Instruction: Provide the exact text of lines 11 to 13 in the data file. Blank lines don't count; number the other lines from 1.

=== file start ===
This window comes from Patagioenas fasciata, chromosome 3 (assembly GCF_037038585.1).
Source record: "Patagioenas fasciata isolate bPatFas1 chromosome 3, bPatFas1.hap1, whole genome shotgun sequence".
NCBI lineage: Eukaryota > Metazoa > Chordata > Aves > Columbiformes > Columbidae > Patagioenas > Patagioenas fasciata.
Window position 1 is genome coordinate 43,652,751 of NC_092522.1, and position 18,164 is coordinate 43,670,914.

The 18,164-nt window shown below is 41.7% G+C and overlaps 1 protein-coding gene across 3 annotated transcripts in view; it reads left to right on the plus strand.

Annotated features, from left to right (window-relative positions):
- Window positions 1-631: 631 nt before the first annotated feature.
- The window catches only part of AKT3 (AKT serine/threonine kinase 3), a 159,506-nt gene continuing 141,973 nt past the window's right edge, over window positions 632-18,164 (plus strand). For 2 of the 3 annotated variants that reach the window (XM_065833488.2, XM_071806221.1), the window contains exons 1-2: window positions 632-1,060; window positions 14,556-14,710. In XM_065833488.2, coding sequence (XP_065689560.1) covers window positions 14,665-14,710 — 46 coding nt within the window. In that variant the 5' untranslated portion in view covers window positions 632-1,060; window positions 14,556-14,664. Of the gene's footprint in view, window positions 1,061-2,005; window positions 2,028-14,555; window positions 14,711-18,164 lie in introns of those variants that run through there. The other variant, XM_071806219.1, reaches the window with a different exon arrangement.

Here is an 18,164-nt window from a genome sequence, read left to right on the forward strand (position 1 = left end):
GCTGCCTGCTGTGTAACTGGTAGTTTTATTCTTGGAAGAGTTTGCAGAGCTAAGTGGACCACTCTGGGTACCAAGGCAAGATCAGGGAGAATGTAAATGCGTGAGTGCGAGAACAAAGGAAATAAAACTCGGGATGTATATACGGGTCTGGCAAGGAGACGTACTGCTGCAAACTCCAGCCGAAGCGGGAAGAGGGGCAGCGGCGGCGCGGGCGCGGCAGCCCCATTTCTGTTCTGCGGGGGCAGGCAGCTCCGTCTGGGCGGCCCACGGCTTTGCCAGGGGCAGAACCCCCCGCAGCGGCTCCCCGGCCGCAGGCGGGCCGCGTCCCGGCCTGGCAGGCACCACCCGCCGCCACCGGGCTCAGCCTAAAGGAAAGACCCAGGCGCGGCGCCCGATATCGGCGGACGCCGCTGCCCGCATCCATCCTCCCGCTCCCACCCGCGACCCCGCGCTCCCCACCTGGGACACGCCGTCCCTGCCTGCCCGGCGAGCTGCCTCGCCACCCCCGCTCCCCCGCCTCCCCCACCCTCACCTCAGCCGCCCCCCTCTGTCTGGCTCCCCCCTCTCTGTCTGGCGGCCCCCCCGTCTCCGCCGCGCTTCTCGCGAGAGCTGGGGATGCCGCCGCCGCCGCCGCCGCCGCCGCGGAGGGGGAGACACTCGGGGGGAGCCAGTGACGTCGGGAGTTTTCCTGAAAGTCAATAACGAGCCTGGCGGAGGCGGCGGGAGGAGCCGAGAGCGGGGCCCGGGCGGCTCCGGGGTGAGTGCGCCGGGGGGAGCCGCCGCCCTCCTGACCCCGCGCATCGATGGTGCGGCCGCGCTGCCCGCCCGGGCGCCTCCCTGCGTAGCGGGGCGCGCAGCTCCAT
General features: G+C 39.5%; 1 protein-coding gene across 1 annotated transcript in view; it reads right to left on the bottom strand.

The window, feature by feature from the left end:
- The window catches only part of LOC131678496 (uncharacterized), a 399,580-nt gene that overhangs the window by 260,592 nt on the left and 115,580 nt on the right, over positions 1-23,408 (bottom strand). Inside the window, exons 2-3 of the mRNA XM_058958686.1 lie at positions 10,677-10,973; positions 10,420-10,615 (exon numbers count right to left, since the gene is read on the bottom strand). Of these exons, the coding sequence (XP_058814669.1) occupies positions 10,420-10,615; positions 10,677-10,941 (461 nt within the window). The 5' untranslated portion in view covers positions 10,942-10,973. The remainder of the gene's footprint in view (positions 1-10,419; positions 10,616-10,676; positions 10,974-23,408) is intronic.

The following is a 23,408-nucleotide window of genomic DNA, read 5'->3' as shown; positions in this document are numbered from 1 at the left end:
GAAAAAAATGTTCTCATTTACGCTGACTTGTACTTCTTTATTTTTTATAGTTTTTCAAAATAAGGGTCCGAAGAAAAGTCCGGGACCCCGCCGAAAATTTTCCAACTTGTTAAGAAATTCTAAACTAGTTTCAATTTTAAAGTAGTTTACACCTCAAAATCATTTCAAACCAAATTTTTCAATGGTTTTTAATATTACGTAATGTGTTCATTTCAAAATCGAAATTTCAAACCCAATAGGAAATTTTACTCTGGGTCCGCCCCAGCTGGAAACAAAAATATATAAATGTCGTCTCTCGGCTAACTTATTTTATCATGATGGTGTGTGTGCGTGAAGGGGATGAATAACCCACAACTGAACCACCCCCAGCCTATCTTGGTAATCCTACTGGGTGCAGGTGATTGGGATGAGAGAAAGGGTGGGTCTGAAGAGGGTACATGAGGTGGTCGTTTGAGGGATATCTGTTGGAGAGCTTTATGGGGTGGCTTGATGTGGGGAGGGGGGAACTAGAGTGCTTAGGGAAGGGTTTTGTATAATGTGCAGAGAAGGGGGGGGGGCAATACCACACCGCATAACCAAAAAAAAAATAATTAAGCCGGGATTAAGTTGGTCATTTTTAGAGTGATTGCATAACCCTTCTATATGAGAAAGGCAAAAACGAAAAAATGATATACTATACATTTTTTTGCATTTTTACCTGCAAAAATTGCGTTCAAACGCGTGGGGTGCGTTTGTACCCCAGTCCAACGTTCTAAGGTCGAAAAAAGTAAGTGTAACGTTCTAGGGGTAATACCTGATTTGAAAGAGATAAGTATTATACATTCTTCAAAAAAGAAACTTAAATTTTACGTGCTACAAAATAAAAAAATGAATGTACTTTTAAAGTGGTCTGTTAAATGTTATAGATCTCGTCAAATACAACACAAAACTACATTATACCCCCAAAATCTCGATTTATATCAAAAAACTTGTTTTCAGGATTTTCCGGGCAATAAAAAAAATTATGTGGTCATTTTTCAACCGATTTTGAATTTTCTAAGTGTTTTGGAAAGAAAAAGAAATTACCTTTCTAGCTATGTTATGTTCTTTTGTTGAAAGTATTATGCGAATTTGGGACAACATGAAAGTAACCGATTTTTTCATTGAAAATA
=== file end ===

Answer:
General features: G+C 39.5%; 1 protein-coding gene across 1 annotated transcript in view; it reads right to left on the bottom strand.

The window, feature by feature from the left end:
- The window catches only part of LOC131678496 (uncharacterized), a 399,580-nt gene that overhangs the window by 260,592 nt on the left and 115,580 nt on the right, over positions 1-23,408 (bottom strand). Inside the window, exons 2-3 of the mRNA XM_058958686.1 lie at positions 10,677-10,973; positions 10,420-10,615 (exon numbers count right to left, since the gene is read on the bottom strand). Of these exons, the coding sequence (XP_058814669.1) occupies positions 10,420-10,615; positions 10,677-10,941 (461 nt within the window). The 5' untranslated portion in view covers positions 10,942-10,973. The remainder of the gene's footprint in view (positions 1-10,419; positions 10,616-10,676; positions 10,974-23,408) is intronic.